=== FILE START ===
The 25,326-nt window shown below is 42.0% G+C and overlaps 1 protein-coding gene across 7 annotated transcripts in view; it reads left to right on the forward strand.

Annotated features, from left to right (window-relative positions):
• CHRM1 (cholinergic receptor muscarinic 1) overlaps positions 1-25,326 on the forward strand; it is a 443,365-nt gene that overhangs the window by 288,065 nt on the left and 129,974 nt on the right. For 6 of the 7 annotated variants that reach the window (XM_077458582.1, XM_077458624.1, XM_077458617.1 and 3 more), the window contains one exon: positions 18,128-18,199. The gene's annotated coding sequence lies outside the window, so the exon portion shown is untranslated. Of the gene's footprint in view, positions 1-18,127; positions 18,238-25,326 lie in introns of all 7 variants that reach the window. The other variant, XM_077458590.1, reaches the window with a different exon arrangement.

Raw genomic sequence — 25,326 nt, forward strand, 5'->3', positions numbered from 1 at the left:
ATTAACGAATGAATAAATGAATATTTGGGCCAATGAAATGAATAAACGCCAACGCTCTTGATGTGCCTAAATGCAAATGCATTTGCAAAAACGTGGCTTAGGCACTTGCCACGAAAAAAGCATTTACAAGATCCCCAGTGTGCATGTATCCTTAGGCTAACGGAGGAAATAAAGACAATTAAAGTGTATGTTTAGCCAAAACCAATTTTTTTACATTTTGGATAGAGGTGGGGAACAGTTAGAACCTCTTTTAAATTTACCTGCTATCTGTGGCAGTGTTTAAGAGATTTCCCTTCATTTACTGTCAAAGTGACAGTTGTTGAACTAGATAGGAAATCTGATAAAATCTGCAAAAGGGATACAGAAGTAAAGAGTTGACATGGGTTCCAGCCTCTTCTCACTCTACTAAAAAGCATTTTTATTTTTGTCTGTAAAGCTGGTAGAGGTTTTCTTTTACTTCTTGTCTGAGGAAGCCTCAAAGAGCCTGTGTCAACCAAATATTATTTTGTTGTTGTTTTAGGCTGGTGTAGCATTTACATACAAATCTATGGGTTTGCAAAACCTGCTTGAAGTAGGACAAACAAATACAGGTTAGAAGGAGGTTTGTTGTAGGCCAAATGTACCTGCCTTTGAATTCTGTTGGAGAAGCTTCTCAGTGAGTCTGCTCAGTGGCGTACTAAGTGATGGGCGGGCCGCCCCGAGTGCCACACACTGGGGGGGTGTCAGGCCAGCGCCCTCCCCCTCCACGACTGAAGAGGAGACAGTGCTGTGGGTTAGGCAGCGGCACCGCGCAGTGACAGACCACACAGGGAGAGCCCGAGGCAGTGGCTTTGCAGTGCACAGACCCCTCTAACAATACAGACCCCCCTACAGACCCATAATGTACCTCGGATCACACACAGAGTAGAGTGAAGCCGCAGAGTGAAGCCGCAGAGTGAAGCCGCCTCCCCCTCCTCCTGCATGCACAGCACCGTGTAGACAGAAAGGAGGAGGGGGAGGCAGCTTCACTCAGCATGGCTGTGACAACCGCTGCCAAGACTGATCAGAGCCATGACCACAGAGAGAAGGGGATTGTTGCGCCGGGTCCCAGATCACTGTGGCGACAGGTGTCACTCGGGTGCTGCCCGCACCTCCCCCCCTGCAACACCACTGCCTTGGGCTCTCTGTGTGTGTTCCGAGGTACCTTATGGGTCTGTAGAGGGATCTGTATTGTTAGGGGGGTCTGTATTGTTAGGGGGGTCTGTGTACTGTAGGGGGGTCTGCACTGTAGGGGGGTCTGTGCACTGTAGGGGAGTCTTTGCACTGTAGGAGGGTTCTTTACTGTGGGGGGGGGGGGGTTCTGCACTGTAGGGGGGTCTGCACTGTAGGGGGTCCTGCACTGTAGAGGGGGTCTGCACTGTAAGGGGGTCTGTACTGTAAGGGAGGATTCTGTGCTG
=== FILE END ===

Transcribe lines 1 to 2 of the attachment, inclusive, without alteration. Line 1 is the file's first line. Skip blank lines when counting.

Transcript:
The 25,326-nt window shown below is 42.0% G+C and overlaps 1 protein-coding gene across 7 annotated transcripts in view; it reads left to right on the forward strand.

Annotated features, from left to right (window-relative positions):